Israel Labor Party
- (Mifleget Haavoda Haisraelit)The successor to Mapai that dominated the politics of the prestate Yishuv and the first three decades of independence. On 21 January 1968, Mapai merged with two other labor parties, Ahdut Haavoda and Rafi, to form the Israel Labor Party. The merger did not eliminate the differences between the coalition's components but instead shifted the quarrels to the intraparty sphere. It was within the confines of the Labor Party that the problems of political leadership and succession for the government of Israel were resolved. Beginning with the 1969 Knesset election, the Labor Party was joined in an election alliance (the Alignment) with Mapam, although both parties retained their own organizational structures and ideological positions. The new party retained Labor's dominant position until 1977, when lackluster leadership, corruption scandals, and the founding of the Democratic Movement for Change made way for the Likud victory. Mapam left the Alignment in 1984 to protest the party's agreement to form a Government of National Unity with Likud.Labor's policies are Zionist and socialist. They include support for the immigration (see ALIYA) of Jews to Israel; establishment of a social welfare state; and a state-planned and publicly regulated economy with room for the participation of private capital, full employment, minimum wages, and the right to strike. Labor stands for the separation of religion and the state, although it has historically made major concessions to the religious parties in this area. It supports equality for minorities, including the Arabs of Israel.Historically the "Jordan Option" was the cornerstone of Labor's approach for resolving the dispute over territories occupied in 1967. Viewing the Palestine Liberation Organization (PLO) as a terrorist organization, Labor preferred to negotiate with Jordan's King Hussein. This approach changed in 1993, when, in the context of the Declaration of Principles negotiated with the PLO at Oslo, Labor prime minister Yitzhak Rabin agreed to recognize the PLO and to undertake a complex negotiating formula that required Israel to cede territory in the West Bank and the Gaza Strip to an elected Palestinian self-governing authority in return for normalized relations and an end to terrorism and all other forms of violence.For many years, Labor Party politics was characterized by an intense power struggle between Rabin and Shimon Peres. Peres, once an ally of Moshe Dayan and David Ben-Gurion in the breakaway Rafi faction, served as defense minister in Rabin's first government (1974-77). In 1977, Peres replaced Rabin as Labor chairman, when, on the eve of national elections, Rabin was forced to step down after admitting that he and his wife had maintained an illegal bank account in the United States while he was serving as Israel's ambassador there. Under Peres, Labor was defeated in the 1977 election, but Peres retained the leadership of the party, withstanding a challenge by Rabin at Labor's December 1980 national convention. Rabin served as defense minister in the Government of National Unity formed by Peres in 1984 and continued in that position in the unity government formed in 1988, with Peres as finance minister.After several tries, Rabin finally succeeded in ousting Peres as Labor Party leader in early 1992 and led his party to victory in the 23 June 1992 election to the 13th Knesset. In the new government, Rabin served as both prime minister and defense minister and appointed Peres as foreign minister. To the surprise of many observers, the two old rivals achieved a modus vivendi and together set Israel on a new course that resulted in a series of interim agreements with the PLO, the Israel-Jordan Peace Treaty, and the opening of substantive negotiations with a number of Arab countries (including Syria).Following the November 1995 assassination of Rabin, the leadership of the Labor Party reverted to Peres, who was narrowly defeated by Benjamin Netanyahu in the first direct election of the prime minister on 29 May 1996. Peres resigned as party leader in June 1997 and was replaced by former Israel Defense Forces (IDF) chief of staff Ehud Barak. Prior to the 1999 election, Barak signed separate agreements to draw Gesher and Meimad into the One Israel Party. The expanded electoral alliance won 26 seats in the elections held on 17 May 1999, becoming the single largest party in the 15th Knesset, while in the direct election for prime minister, Barak defeated Likud leader Netanyahu by a count of 56.1 percent to 43.9 percent.Barak, who campaigned on the themes of an "Israel of change and hope" and a "revolution in the State of Israel," presented his seven-party coalition and its program before the Knesset on 6 July 1999. A centerpiece of One Israel's domestic platform was Barak's pledge to severely redefine the status quo agreement that had conditioned Israel's religious affairs since independence, beginning with a move to end most deferments from military service for men studying in Orthodox rabbinical institutions. In terms of security and foreign policy, in 1999, One Israel laid forth the following "red lines" for final status negotiations with the Palestinians: Jerusalem would remain united under Israeli sovereignty; there would be no return to the pre-Six-Day War lines; there would be no Arab or Palestinian army west of the Jordan River; and most Jewish residents of the West Bank would live in large settlement blocs under Israeli sovereignty. Barak also pledged that his government would hold a national referendum on a final-status agreement with the Palestinians. Barak pledged to withdraw the IDF from Lebanon within one year of taking office and to resume meaningful negotiations with Syria toward an agreement affecting both the south Lebanon security zone and the Golan Heights.Barak worked hard to fulfill his ambitious program, especially in the diplomatic realm. Serious negotiations were conducted with the Syrians in Washington, DC, and Shepherdstown, West Virginia, and consistent with Barak's campaign pledge, the IDF was withdrawn from Lebanon in May 2000, within one year of becoming prime minister. With the Palestinians, Barak sought to redefine the diplomatic terms of reference by offering territorial concessions at the Camp David talks (July 2000) that, in many cases, exceeded the "red lines" of all previous Israeli governments. More disturbing still, for many Israelis, was Barak's readiness to "make concessions under fire": to agree to even greater concessions recommended by U.S. president William J. (Bill) Clinton at the Taba talks in December 2000-January 2001, three months into the Al-Aksa intifada. Israel's body politic could neither understand nor countenance this type of behavior in their prime minister.Indeed, Barak had lost the confidence of the majority of his governing coalition over the Camp David-Taba negotiations with the Palestinians, and he was subsequently trounced by Likud leader Ariel Sharon in the direct election for prime minister held on 6 February 2001, with Sharon taking 62.3 percent of the valid ballots cast compared to Barak's 37.6 percent. Barak immediately resigned as Labor Party leader and was temporarily replaced by Peres, who led the party into a new national unity coalition headed by Sharon.On the eve of the 2003 election for the 16th Knesset, the popular former mayor of Haifa, Amram Mitzna, was elected leader of the One Israel Party, defeating Binyamin Ben-Eliezer and Yosef Burg. Several elements of the Israel Labor Party's 2003 policy platform would ultimately be reflected in the policies of Israel's 30th government headed by Sharon, including Sharon's plan to disengage from the Gaza Strip and from parts of the northern West Bank. However, in the 2003 election campaign, the memories of the errors made by successive Labor-led governments during the Oslo peace process and the terrorism of the Al-Aksa intifada were still too fresh in the minds of the Israeli electorate, the result being a resounding defeat for Labor, which took only 19 seats in the 16th Knesset (down from 26).Mitzna immediately resigned as leader, with the indefatigable Peres stepping in once again on a temporary basis. In May 2004, an agreement was reached to have Amir Peretz's One People (Am Echad) Party reintegrated with Labor. Labor reentered the Sharon-led coalition on 10 January 2005 to help it win parliamentary approval for the controversial Gaza unilateral disengagement plan. Nevertheless, it was generally agreed that the Israel Labor Party was at an existential crossroads.On 9 November 2005, Labor held a leadership primary in preparation for anticipated early election to the 17th Knesset. Despite a consistent lead in public opinion surveys over all competitors, the incumbent leader Peres was defeated in the first round of voting by Histadrut leader and former One Nation (Am Echad) leader Peretz by a ratio of 42.2 percent to 40 percent. Running on a campaign that emphasized, among other things, returning Israel to its social-democratic ideological roots and placing the quality of domestic social and economic policy above foreign and security policy, the election of the Moroccan-born Peretz threatened to reshape the Israel Labor Party and perhaps the very nature of Israeli politics. Labor won 19 seats in the election for the 17th Knesset in March 2006. Labor joined the 31st government of Israel under the leadership of Ehud Olmert, and Peretz became defense minister.On 13 June 2007, former Israel Labor Party leader and prime minister Ehud Barak was reelected party leader, taking 51.3 percent of the vote in a Labor Party leadership primary, compared to 47.7 percent for Labor member of the Knesset and former Shin Bet head Ami Ayalon. Barak subsequently replaced former Labor Party leader Peretz as minister of defense in the Kadima-led coalition government headed by Olmert.See also Political parties.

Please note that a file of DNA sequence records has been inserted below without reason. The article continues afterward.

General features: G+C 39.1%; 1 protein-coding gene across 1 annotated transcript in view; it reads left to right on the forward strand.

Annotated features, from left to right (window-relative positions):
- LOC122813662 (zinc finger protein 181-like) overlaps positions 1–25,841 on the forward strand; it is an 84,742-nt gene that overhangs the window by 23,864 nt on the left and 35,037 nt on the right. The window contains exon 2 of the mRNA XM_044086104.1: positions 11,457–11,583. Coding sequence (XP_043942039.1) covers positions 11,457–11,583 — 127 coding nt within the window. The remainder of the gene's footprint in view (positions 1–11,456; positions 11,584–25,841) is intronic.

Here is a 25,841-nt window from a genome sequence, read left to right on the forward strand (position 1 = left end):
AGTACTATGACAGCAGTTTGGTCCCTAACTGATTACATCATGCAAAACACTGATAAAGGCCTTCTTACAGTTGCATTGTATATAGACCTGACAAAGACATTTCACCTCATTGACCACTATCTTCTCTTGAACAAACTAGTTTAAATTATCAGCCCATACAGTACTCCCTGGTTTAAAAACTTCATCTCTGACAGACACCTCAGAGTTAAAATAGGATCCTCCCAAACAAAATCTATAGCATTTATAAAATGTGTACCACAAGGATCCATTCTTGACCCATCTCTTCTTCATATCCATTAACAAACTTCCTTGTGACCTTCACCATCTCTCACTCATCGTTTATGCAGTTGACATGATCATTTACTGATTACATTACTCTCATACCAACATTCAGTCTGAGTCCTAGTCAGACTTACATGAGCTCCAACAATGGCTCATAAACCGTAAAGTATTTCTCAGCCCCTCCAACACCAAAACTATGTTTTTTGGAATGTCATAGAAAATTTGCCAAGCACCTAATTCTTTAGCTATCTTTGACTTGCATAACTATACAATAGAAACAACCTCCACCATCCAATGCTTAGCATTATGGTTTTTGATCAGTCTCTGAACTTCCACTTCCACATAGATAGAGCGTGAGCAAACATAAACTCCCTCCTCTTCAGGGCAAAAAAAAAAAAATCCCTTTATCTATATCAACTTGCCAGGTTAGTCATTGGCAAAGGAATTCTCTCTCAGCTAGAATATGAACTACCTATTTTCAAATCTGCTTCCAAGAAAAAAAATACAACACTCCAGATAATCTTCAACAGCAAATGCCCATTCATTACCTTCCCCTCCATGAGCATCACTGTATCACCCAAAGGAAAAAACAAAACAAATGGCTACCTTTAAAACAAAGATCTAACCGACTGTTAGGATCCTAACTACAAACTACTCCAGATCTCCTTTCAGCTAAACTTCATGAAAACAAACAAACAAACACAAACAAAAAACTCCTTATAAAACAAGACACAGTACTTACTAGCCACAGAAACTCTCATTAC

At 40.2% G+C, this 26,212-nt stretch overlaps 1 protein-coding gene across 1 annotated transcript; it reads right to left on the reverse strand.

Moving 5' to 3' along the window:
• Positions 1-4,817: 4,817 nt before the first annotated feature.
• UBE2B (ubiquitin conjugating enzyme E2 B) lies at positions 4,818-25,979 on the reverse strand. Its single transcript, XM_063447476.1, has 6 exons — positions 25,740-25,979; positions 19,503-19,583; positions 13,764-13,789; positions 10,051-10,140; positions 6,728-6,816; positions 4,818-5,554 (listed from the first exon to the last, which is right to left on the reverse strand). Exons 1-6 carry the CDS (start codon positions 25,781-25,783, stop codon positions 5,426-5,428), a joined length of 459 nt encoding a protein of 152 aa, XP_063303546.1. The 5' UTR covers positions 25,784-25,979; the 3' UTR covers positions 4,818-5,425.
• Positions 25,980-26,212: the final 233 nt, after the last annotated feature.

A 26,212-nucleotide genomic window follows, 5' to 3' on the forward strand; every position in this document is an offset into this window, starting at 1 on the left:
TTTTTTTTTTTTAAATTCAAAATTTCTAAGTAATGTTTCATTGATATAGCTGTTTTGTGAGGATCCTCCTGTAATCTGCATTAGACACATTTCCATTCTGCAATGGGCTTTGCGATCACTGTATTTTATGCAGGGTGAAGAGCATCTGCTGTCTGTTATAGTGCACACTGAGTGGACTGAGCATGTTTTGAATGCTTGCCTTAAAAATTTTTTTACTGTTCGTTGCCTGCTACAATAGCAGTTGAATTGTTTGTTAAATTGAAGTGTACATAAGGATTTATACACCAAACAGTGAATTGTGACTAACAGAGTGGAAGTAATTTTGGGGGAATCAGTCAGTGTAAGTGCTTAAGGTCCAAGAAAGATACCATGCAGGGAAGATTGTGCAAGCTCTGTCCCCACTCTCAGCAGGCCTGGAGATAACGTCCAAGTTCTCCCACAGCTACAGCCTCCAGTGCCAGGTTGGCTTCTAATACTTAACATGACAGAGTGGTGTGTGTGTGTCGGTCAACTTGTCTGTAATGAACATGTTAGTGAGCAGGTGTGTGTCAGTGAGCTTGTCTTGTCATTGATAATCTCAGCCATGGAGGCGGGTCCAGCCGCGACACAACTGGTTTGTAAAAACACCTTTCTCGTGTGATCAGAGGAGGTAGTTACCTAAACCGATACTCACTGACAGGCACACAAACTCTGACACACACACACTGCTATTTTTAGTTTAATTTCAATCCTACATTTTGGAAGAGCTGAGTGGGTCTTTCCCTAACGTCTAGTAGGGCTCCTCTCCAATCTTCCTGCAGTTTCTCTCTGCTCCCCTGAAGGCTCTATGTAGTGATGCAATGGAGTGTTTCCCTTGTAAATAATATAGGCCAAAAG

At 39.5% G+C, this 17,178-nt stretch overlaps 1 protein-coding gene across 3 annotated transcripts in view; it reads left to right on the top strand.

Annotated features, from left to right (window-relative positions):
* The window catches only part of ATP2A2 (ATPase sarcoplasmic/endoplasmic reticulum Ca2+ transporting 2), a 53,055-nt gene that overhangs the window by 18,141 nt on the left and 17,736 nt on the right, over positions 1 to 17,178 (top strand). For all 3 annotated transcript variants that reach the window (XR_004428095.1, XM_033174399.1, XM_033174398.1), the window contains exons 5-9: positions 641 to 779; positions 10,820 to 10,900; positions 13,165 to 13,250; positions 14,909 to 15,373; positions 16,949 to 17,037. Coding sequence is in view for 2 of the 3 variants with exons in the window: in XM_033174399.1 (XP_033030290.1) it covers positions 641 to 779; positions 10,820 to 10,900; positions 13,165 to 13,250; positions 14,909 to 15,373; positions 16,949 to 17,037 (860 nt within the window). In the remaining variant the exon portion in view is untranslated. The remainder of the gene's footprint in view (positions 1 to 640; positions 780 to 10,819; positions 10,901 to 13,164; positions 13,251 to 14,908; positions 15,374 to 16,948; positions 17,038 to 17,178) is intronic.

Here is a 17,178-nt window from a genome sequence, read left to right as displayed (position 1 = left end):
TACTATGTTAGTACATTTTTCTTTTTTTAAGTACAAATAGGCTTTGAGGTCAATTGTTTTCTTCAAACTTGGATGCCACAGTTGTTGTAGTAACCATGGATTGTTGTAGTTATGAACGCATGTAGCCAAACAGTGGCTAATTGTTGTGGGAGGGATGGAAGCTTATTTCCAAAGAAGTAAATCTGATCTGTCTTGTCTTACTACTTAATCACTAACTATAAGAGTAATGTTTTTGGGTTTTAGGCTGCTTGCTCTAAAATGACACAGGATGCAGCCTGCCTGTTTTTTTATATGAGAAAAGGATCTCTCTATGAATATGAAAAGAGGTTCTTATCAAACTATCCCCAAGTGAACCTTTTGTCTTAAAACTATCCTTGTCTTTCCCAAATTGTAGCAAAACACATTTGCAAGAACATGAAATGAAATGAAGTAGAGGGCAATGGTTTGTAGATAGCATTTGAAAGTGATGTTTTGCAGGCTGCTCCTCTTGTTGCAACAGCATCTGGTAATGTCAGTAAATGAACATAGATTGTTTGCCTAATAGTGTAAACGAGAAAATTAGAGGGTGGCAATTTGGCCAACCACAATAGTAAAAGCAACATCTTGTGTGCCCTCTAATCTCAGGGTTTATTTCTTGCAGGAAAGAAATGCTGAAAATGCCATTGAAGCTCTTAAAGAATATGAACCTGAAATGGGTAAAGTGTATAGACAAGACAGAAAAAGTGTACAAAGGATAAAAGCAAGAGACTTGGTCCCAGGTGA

Historical Dictionary of Israel. Bernard Reich David H. Goldberg. Edited by Jon Woronoff..